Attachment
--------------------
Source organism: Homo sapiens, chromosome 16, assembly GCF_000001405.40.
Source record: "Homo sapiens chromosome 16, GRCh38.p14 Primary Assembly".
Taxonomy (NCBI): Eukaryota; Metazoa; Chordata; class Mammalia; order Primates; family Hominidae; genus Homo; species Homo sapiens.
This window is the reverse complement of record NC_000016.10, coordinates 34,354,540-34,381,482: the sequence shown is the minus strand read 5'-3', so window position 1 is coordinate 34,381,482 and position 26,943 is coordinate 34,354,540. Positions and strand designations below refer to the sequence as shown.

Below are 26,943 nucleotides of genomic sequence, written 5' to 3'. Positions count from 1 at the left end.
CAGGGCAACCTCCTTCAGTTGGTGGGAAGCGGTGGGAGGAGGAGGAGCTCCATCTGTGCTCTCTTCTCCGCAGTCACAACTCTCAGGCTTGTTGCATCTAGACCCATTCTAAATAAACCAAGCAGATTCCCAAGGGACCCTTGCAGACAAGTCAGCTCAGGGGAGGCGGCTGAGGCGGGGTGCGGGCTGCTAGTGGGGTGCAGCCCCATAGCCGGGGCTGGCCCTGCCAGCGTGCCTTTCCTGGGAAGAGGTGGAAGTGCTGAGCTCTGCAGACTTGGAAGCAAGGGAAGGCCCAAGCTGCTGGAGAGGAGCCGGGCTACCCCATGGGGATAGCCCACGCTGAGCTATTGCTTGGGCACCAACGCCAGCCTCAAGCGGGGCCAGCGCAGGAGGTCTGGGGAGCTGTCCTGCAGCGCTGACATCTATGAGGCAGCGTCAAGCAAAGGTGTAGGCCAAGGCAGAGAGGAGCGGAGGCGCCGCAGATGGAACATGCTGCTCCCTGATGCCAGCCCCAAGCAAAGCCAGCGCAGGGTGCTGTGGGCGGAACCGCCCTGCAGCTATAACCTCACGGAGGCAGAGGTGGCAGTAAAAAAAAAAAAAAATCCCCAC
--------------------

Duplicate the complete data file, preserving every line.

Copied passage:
Source organism: Homo sapiens, chromosome 16, assembly GCF_000001405.40.
Source record: "Homo sapiens chromosome 16, GRCh38.p14 Primary Assembly".
Taxonomy (NCBI): Eukaryota; Metazoa; Chordata; class Mammalia; order Primates; family Hominidae; genus Homo; species Homo sapiens.
This window is the reverse complement of record NC_000016.10, coordinates 34,354,540-34,381,482: the sequence shown is the minus strand read 5'-3', so window position 1 is coordinate 34,381,482 and position 26,943 is coordinate 34,354,540. Positions and strand designations below refer to the sequence as shown.

Below are 26,943 nucleotides of genomic sequence, written 5' to 3'. Positions count from 1 at the left end.
CAGGGCAACCTCCTTCAGTTGGTGGGAAGCGGTGGGAGGAGGAGGAGCTCCATCTGTGCTCTCTTCTCCGCAGTCACAACTCTCAGGCTTGTTGCATCTAGACCCATTCTAAATAAACCAAGCAGATTCCCAAGGGACCCTTGCAGACAAGTCAGCTCAGGGGAGGCGGCTGAGGCGGGGTGCGGGCTGCTAGTGGGGTGCAGCCCCATAGCCGGGGCTGGCCCTGCCAGCGTGCCTTTCCTGGGAAGAGGTGGAAGTGCTGAGCTCTGCAGACTTGGAAGCAAGGGAAGGCCCAAGCTGCTGGAGAGGAGCCGGGCTACCCCATGGGGATAGCCCACGCTGAGCTATTGCTTGGGCACCAACGCCAGCCTCAAGCGGGGCCAGCGCAGGAGGTCTGGGGAGCTGTCCTGCAGCGCTGACATCTATGAGGCAGCGTCAAGCAAAGGTGTAGGCCAAGGCAGAGAGGAGCGGAGGCGCCGCAGATGGAACATGCTGCTCCCTGATGCCAGCCCCAAGCAAAGCCAGCGCAGGGTGCTGTGGGCGGAACCGCCCTGCAGCTATAACCTCACGGAGGCAGAGGTGGCAGTAAAAAAAAAAAAAAATCCCCAC